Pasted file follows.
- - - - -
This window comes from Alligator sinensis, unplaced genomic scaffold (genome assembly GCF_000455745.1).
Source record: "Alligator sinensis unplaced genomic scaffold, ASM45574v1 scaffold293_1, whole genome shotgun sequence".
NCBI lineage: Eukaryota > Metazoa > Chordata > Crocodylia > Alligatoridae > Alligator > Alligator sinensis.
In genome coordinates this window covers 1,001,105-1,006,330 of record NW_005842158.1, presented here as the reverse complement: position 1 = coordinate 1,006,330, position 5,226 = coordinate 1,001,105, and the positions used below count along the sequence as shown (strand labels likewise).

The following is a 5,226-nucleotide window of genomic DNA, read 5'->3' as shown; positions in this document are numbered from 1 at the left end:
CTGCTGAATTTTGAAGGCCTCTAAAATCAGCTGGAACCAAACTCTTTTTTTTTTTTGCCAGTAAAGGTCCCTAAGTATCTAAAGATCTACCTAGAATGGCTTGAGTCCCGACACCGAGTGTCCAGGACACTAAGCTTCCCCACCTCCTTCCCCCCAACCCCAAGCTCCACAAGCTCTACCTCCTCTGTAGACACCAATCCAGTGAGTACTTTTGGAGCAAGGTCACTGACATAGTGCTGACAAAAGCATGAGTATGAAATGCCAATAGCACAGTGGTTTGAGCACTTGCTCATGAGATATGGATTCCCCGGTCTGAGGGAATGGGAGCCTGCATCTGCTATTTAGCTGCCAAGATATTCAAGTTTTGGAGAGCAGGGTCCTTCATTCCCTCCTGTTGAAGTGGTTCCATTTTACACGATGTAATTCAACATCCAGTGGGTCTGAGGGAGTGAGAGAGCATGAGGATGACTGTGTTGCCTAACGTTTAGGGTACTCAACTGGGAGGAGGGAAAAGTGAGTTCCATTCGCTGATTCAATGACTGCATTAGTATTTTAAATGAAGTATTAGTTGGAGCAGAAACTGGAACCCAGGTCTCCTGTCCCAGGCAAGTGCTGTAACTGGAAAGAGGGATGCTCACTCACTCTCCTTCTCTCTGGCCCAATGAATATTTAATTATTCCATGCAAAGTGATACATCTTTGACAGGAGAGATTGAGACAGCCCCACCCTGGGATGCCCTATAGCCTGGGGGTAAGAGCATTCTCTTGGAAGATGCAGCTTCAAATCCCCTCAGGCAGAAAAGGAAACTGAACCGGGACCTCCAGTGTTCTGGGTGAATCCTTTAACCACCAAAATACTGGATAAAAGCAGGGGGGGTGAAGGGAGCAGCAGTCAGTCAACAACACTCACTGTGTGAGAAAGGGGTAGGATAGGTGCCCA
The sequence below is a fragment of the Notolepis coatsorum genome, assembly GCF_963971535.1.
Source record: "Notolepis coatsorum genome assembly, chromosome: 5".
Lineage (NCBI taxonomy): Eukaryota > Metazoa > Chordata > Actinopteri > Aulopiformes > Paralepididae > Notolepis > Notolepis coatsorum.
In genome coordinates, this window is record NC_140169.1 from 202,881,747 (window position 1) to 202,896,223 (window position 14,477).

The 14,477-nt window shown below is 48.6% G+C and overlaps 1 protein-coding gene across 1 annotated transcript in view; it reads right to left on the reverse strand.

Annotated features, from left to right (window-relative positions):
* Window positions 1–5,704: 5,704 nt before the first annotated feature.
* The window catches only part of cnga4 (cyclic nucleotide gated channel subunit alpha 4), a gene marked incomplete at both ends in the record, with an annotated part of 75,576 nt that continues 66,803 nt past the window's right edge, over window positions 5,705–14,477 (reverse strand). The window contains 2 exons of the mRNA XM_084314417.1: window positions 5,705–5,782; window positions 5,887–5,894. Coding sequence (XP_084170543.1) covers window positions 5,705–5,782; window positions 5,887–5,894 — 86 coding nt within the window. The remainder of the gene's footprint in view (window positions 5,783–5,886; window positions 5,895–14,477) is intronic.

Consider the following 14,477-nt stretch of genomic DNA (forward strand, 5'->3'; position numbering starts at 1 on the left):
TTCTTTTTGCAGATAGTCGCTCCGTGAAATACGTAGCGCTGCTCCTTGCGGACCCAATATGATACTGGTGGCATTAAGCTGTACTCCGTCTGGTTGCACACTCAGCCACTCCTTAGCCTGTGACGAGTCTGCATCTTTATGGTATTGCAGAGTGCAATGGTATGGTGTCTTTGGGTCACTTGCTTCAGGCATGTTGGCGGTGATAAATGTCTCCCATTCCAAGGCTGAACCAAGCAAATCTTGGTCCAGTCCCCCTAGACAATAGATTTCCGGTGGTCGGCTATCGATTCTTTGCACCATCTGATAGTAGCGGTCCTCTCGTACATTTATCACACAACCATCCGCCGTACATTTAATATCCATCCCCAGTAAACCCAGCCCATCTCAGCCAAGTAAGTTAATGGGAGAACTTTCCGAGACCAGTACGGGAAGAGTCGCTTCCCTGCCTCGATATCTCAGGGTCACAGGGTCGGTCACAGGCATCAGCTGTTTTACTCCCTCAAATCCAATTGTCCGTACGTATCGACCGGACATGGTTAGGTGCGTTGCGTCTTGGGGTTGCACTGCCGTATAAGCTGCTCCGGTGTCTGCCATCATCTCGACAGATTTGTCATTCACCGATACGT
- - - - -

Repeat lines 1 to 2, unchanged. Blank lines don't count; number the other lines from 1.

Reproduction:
This window comes from Alligator sinensis, unplaced genomic scaffold (genome assembly GCF_000455745.1).
Source record: "Alligator sinensis unplaced genomic scaffold, ASM45574v1 scaffold293_1, whole genome shotgun sequence".